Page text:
One of Divergent’s strengths is that it isn’t “The Host” or “I Am Number Four,” but every time the movie almost becomes interesting, it swerves back to the format’s conventions.
Divergent is one of those vague post-apocalyptic tales that looks like it was paid for on someone’s credit card despite an $85 million budget. It looks like it was shot in the ghost city of Pripyat, Ukraine; there are very little special effects (aside from maybe parts of the “fear” sequences and the short-lived zipline scene); and the prop lists consists of a train always running in the same direction, a springy net, an assortment of plastic guns, and whatever non-descript clothes the characters wear on their backs.
(As “The Host” exemplified, sometimes less is, well, less.)
People have labeled “Divergent” as “Hunger Games Lite,” which is understandable but rather unfair because “The Hunger Games” at least seems to make more sense. A revolution against the ruling class leads to the subjugated provinces being forced to pay tribute and having their children drafted into annual games for sport? That story is an old one; I can buy it.
What we have here, though, is more of internalized angst — the unnuanced adolescent quest for identity coupled with typical cynical mistrust of the system — externalized into a contrived plot. The remnants of Chicago have been divided into five rigid factions to which everyone must belong; and unless you’re “Divergent” (i.e., don’t fit into the system), you’re presented as part of the uninspired 95% — soulless, uninventive drones who just follow orders and support the establishment. Rebel against the system? Any sane person would, or at least set up a council populated by people from all the factions; but apparently few of the adults have any backbone or common sense, so that job is going to fall to the kids. The movie seems to be a cross between flipping the bird at tests like the popularized Myers-Briggs Trait Inventory (MBTI) and the typical unease teens feel at the thought of selling out one’s ambitions to find economic and social security in an undesirable career.
Woodley plays Beatrice (later renaming herself “Tris,” which sounds less stodgy), a daughter of Abnegationists who has reached the age of choice, but of course she tests as a multiple (Divergent) and ends up choosing Dauntless — which is not just the most exciting-looking faction but the one most convenient for the plot (since it allows for fighting and action sequences — the movie would far slower if she had picked the equivalent of the farmers, altruists, lawyers, or brainiacs). While they’re supposed to be cops and soldiers, Dauntless seems to spend the days and nights running around town whooping like drunk frat boys on the last day of class, climbing stuff and jumping off things. I suspect their mortality rate is much higher than the other factions.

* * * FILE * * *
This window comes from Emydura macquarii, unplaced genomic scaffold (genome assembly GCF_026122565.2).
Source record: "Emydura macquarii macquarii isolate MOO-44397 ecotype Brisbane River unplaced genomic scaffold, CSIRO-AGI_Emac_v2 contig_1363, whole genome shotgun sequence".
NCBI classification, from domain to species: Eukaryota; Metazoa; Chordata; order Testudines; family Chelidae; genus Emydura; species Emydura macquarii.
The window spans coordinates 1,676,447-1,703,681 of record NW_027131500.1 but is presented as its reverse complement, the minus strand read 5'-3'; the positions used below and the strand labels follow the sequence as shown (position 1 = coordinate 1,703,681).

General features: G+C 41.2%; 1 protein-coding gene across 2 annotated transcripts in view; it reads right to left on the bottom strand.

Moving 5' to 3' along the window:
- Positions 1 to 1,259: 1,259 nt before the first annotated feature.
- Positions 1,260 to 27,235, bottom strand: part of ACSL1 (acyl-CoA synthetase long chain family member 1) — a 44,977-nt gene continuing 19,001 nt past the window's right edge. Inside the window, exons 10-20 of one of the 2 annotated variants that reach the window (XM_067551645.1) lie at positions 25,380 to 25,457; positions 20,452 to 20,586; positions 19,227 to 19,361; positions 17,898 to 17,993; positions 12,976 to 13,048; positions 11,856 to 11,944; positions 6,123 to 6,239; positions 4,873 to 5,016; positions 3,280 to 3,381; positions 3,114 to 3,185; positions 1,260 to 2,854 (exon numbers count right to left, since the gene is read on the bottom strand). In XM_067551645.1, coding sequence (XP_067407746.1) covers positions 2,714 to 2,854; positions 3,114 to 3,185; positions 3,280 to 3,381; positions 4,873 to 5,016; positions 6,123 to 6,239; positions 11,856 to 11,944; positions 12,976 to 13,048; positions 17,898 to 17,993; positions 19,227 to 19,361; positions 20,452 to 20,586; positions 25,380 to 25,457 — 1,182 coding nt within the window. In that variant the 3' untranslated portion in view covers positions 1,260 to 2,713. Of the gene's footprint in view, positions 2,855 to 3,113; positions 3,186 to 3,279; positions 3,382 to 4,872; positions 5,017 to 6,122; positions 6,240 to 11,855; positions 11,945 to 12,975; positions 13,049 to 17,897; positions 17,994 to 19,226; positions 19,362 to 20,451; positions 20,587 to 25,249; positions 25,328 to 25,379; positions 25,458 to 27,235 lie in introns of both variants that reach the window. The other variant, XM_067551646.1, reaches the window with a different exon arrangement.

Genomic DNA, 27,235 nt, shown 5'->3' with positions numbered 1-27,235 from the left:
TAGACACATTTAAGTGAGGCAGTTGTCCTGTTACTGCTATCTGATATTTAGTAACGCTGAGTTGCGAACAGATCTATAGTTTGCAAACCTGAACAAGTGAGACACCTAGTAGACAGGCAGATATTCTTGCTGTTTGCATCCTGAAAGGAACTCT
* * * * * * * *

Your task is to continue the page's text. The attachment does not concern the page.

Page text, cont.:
Woodley is never quite convincing as a girl with enough edge to stay in the game; underneath she seems soft rather than hard. It’s telling that, no matter what trouble she gets herself into, her eyebrows and hair remain picture-perfect or merely mussed in the way a model’s would be. However, she and Tobias (Theo James, noticeably older than his character but more than adequately solid and empathetic) hold the movie together; both are likeable and relate well to each other, and I wanted to see them happy.
The movie trundles on by the numbers, each beat as predictable as the rails under a train track. Tris is the underdog but manages to make each cut mostly because she doesn’t quit. Tobias, the hot, kind, quiet guy, of course falls for her. And of course he is Divergent as well. (Believe me, that’s not really a spoiler.) She manages to bump a few times into Jeanine, the head of Erudite who also serves as the movie’s baddy; and Winselt plays the role with perfunctory coolness that doesn’t fool us for a second about her regard for Tris as more of a structural nuisance rather than an interesting rarity. Toss in some predictable family tragedy to clean up loose plot threads + provide additional motivation for Tris to really rebel, and you’ve got your setup for the next movie.
I can’t speak for Roth’s original text (which I haven’t read but suspect was deeper), nor for the travails of condensing this book to the screen, but the movie as completed seems overgeneralized — vague and thin. What would have happened if the factions and adults had been treated less as cliches? What if the deck hadn’t been stacked so much in favor of the Divergents? I’m hoping that later movies will reveal substantial reasons that could justify the existence of the faction system, or at least why the authorities fear those who have no regard for the establishment aside from simply the threat of losing their power.
You don’t necessarily need to be Divergent in order to be cool.